Apple cider vinegar with the "mother" (aka the buildup of yeast and sugars) contains acetic acid, malic acid, pectin, and enzymes. Because of the acid, Vojdani says it can help break up and digest food in the stomach, helping it empty into the small intestine, preventing backup, and, therefore, preventing heartburn. Just be sure to dilute with water, as ACV is too acidic to drink on its own. 

Plus, the probiotic benefits of ACV may help balance bacteria in the gut microbiome, improving digestion and indirectly reducing heartburn, Vojdani explains. 

That said, "This theory generally applies to people who have mild reflux or too little acid production," Schehr explains. "However, for most with severe or persistent gastritis or inflammation, ACV could make heartburn worse."

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If it doesn't work, there are other ACV benefits to consider:

1.

Good for the gut. 

"Technically, apple cider vinegar is not a probiotic," integrative gastroenterologist Marvin Singh, M.D., previously told mbg, "but it should be considered a probiotic food." Because it undergoes a fermentation process, ACV contains good bacterias that can help balance dysbiosis in the gut and support healthy digestion.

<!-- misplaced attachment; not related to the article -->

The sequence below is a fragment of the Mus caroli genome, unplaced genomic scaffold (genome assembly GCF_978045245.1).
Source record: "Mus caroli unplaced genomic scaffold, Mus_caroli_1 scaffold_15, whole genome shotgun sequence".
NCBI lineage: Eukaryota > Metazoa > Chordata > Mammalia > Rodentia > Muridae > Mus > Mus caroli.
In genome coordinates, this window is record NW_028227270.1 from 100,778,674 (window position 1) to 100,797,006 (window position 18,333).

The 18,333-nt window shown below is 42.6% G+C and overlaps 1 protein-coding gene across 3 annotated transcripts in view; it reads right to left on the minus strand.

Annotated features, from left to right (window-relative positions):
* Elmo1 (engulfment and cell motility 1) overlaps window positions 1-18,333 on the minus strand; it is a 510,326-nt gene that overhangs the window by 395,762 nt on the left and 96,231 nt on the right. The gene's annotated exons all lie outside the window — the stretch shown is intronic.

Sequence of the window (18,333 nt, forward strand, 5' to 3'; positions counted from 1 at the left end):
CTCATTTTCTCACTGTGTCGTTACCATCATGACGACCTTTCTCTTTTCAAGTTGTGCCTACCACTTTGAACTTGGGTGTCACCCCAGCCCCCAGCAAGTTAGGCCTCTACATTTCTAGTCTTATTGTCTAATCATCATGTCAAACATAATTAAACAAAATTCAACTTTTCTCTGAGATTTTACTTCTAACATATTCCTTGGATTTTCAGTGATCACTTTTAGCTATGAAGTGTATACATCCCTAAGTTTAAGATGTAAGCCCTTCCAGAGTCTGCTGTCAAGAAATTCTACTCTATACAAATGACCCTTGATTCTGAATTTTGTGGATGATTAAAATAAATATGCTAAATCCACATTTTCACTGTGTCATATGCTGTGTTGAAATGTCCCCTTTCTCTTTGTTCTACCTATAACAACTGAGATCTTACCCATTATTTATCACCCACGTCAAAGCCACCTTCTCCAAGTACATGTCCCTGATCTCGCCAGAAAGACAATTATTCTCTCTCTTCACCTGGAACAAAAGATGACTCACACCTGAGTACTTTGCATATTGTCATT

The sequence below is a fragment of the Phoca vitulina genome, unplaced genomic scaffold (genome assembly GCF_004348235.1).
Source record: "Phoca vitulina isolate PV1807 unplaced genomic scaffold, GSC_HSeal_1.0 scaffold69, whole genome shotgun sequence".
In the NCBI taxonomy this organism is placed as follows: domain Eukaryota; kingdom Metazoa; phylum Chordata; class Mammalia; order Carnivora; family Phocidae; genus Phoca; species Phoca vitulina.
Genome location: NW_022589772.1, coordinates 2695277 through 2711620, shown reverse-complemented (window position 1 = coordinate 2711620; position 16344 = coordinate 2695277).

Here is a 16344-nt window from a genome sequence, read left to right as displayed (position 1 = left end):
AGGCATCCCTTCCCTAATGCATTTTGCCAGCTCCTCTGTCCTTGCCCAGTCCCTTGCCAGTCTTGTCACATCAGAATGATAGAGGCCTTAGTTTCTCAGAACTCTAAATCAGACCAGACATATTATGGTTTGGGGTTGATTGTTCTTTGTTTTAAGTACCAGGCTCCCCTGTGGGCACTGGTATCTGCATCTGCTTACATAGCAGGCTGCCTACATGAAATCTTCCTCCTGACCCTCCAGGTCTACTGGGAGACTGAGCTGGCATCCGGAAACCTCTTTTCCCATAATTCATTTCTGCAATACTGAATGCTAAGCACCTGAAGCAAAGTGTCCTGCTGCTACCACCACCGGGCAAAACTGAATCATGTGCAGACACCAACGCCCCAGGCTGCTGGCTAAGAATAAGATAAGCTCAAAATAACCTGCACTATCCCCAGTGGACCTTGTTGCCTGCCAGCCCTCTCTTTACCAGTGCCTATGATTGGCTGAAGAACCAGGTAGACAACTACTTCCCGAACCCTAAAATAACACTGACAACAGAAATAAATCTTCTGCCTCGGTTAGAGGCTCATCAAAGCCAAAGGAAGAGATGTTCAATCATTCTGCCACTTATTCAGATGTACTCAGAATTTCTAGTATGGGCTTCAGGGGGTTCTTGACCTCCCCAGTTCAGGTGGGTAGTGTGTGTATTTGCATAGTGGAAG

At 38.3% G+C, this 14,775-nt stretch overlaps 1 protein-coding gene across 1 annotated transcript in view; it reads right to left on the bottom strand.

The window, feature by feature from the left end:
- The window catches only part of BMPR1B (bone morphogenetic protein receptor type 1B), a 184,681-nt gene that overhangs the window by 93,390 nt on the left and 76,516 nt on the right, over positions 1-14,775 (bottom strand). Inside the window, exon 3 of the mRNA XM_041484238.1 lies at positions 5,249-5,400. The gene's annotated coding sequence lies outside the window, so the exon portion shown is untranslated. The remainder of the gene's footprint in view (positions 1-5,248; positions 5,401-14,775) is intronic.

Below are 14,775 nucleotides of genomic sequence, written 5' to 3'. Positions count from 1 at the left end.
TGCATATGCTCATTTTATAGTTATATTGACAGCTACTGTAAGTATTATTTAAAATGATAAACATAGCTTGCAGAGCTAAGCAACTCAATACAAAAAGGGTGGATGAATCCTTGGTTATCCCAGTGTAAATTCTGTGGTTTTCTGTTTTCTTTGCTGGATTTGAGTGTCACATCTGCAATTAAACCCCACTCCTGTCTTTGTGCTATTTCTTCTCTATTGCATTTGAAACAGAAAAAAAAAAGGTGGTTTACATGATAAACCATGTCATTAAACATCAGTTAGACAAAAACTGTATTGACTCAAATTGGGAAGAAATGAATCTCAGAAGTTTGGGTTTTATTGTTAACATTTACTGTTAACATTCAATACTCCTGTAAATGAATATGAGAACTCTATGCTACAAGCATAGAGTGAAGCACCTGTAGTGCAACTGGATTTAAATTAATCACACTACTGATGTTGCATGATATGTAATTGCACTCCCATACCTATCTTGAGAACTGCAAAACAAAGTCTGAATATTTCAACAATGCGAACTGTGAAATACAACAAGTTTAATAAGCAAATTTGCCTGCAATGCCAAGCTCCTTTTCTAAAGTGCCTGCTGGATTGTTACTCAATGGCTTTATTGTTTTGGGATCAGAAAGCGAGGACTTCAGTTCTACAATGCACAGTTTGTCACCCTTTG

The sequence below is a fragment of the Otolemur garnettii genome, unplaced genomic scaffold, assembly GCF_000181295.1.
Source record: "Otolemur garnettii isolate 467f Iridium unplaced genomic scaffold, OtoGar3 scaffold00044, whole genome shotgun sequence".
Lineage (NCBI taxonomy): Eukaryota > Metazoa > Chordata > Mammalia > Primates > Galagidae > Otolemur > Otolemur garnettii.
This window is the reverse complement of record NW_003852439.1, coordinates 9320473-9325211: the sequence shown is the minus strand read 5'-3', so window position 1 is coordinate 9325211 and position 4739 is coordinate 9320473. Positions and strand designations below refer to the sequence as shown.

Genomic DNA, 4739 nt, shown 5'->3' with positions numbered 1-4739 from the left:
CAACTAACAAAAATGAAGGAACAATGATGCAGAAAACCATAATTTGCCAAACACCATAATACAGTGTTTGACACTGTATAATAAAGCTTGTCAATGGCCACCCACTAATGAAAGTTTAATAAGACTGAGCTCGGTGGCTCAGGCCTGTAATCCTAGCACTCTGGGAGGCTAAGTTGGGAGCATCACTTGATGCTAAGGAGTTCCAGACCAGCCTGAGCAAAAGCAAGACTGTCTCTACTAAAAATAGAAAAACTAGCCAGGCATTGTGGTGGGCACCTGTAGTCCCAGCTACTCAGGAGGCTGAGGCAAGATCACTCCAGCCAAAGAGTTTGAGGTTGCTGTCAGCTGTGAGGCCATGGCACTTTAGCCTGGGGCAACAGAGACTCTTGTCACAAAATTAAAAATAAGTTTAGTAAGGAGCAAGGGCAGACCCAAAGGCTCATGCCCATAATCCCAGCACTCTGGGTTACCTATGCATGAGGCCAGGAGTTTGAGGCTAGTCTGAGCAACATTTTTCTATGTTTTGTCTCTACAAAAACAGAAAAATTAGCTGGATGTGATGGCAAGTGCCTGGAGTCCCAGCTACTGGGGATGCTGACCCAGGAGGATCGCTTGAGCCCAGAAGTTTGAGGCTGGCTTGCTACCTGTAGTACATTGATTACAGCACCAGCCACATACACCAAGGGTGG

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2.

May help manage blood sugar.

Ever noticed how after you eat a carb- or sugar-heavy meal, you have a midday energy crash? That may be caused by a spike in blood sugar while eating, and a subsequent crash later on. Well, ACV may be able to help stabilize those levels.

A study published in the Journal of the Academy of Nutrition and Dietetics found people who supplemented with ACV after eating a high glycemic meal had lower post-meal blood sugar levels than those who didn't. 

3.

Could curb appetite. 

There's no direct evidence that apple cider vinegar detoxes can lead to weight loss. However, research shows acetic acid in "the mother" can increase feelings of fullness, which curbs appetite and may indirectly help manage weight

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Bottom line.

There's a chance ACV could help decrease your heartburn, depending on the cause. As long as you're not overproducing stomach acid, there's no real risk to trying out the potential benefits of the vinegar. If you have too much acid in the stomach, it's best to avoid ACV. Instead, Vojdani recommends other natural remedies, like marshmallow root extract, mastic gum, and probiotics. You may also want to avoid or moderate intake of acidic, spicy, or sugary foods, as well as alcohol and coffee.

Always remember, however, that new onset or ongoing symptoms of acid reflux, especially at an older age, should prompt an evaluation by a gastroenterologist as you might need an endoscopy, so please consult with your physician.

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Abby Moore
Abby Moore
Editorial Operations Manager

Abby Moore is an editorial operations manager at mindbodygreen. She earned a B.A. in Journalism from The University of Texas at Austin and has previously written for Tribeza magazine. She has covered topics ranging from regenerative agriculture to celebrity entrepreneurship. Moore worked on the copywriting and marketing team at Siete Family Foods before moving to New York.